As before, the mainstream media covered this story. National Public Radio, which widely publicized the protocol in 2017, again took notice. Dr. Marik told NPR that “in his experience, the treatment is only effective if given within six hours after someone has suspected sepsis.” (The typical time-to-treatment with the cocktail was around 12 hours in the VITAMINS trial.) But this is simply another way of saying that early detection and treatment of severe sepsis and shock are important. The patients for whom Dr. Marik declares the protocol is effective are precisely the ones receiving timely treatments we know to be crucial, including antibiotics and, in some patients, fluids and vasopressors. It is safe to propose that for patients who do not receive these proven therapies promptly, nothing will work later. However, in the VITAMINS trial, that is not what occurred. Instead, all patients received antibiotics prior to randomization. Nor do we know how quickly patients received either antibiotics or the vitamin C cocktail in the Marik study, as these data were not reported. However, the authors of the VITAMINS trial have already indicated that a subgroup analysis that takes time-to-treatment into account may be forthcoming.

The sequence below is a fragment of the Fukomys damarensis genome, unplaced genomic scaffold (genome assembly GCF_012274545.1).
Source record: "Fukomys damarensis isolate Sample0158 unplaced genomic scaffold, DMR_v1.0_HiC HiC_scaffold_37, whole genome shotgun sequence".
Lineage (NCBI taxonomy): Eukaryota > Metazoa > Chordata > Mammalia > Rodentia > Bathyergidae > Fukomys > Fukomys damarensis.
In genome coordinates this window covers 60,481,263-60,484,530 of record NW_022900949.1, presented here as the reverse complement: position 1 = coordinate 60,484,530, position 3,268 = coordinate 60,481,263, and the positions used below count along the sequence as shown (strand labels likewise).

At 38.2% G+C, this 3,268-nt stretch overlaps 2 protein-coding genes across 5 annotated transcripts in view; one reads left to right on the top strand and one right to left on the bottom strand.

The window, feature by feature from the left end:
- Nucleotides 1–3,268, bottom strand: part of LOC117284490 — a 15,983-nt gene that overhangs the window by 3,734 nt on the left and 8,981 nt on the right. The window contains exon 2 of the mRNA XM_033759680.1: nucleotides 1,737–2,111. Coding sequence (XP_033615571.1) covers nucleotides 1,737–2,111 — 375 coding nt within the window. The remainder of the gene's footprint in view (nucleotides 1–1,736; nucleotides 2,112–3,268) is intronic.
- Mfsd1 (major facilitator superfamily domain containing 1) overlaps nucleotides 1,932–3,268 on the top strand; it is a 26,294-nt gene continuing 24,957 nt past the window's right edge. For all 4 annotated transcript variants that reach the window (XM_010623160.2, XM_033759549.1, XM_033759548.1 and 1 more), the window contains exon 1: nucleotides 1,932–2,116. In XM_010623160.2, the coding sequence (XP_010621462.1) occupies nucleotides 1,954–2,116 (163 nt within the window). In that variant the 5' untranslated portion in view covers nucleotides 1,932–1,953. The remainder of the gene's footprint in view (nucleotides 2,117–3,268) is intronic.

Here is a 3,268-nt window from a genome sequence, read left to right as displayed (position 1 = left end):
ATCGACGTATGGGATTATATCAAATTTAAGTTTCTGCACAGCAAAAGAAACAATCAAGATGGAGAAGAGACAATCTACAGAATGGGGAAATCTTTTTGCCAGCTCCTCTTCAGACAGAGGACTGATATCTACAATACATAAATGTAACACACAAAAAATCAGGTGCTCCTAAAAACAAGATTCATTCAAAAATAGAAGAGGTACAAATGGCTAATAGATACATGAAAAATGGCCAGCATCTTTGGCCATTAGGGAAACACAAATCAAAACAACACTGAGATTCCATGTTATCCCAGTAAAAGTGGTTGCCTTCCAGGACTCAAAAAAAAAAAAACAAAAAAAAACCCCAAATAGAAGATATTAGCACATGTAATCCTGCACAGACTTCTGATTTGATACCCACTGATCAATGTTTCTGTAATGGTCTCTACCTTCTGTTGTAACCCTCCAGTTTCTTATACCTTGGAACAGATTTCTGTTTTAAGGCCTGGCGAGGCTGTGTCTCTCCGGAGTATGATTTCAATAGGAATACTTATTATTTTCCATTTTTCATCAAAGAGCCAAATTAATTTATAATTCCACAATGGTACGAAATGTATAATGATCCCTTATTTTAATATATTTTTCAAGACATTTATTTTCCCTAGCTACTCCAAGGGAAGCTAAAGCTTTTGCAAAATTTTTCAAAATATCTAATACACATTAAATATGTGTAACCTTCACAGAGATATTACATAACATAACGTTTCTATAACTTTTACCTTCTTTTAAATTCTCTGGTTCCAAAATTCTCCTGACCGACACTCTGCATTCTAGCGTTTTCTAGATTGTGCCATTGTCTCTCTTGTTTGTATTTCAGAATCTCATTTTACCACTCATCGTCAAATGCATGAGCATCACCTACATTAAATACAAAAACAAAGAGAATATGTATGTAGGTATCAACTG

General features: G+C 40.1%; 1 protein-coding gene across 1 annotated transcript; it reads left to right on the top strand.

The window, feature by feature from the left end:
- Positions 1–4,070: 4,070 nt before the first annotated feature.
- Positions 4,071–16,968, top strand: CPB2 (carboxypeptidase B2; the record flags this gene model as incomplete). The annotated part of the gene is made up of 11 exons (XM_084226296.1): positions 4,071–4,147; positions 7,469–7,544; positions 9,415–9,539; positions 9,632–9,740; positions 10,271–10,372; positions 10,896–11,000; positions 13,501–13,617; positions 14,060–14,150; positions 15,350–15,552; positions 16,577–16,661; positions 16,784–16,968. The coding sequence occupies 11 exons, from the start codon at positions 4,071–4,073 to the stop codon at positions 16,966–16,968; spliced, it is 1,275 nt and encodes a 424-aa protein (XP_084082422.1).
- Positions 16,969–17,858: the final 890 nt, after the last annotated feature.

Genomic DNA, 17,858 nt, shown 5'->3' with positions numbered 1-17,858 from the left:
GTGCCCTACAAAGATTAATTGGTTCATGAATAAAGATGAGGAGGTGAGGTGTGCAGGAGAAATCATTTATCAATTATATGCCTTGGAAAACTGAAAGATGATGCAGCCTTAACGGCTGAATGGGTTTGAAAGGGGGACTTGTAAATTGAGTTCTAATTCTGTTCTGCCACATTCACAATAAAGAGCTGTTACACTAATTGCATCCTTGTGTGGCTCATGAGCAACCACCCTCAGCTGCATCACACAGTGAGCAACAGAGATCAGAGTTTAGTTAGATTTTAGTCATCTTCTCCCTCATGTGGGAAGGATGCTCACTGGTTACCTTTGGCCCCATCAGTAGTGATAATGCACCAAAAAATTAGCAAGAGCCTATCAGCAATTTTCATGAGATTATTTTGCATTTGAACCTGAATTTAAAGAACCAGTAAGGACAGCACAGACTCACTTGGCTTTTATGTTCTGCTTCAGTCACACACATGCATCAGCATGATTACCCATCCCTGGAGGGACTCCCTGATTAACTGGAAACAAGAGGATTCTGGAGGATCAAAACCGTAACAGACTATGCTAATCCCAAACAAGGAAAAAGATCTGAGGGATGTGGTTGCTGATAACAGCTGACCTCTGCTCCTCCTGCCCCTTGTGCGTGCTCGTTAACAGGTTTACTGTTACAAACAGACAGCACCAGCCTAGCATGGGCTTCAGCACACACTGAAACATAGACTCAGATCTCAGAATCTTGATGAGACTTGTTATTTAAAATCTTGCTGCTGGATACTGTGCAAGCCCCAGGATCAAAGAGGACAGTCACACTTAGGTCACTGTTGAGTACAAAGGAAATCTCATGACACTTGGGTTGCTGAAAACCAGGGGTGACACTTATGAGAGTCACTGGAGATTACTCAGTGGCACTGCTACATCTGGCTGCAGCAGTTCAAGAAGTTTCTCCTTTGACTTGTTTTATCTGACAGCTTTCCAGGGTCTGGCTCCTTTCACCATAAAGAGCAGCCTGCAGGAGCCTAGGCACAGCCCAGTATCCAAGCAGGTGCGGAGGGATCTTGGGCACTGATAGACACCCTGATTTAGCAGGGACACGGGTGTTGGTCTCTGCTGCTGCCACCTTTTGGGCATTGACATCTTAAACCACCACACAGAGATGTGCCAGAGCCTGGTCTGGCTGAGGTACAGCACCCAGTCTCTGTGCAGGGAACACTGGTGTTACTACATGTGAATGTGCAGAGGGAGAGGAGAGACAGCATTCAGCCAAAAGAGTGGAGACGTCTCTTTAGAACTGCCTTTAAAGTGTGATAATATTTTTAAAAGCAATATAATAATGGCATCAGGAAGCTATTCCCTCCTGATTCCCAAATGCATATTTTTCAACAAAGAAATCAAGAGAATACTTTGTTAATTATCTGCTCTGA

Explore This IssueACEP Now: Vol 39 – No 02 – February 2020
Eighteen other studies assessing this cocktail are under way. With that many trials, each with its own patient inclusion criteria and unique outcome measurements, one of them is bound to find some signal of benefit by chance alone. But based on the VITAMINS study, I believe we can conclude that this miracle cure is not to be. If benefit is uncovered by any of these subsequent trials, it is likely to be small and incremental at best. Knowing that, we must again widen our perspective in our continued search for therapies that can truly turn the tide against sepsis.
- Marik PE, Khangoora V, Rivera R, et al. Hydrocortisone, vitamin C, and thiamine for the treatment of severe sepsis and septic shock: a retrospective before-after study. Chest. 2017;151(6):1229-1238.
- Fujii T, Luethi N, Young PJ, et al. Effect of vitamin C, hydrocortisone, and thiamine vs hydrocortisone alone on time alive and free of vasopressor support among patients with septic shock: the VITAMINS randomized clinical trial [published online ahead of print Jan. 17, 2020]. JAMA. doi:10.1001/jama.2019.22176.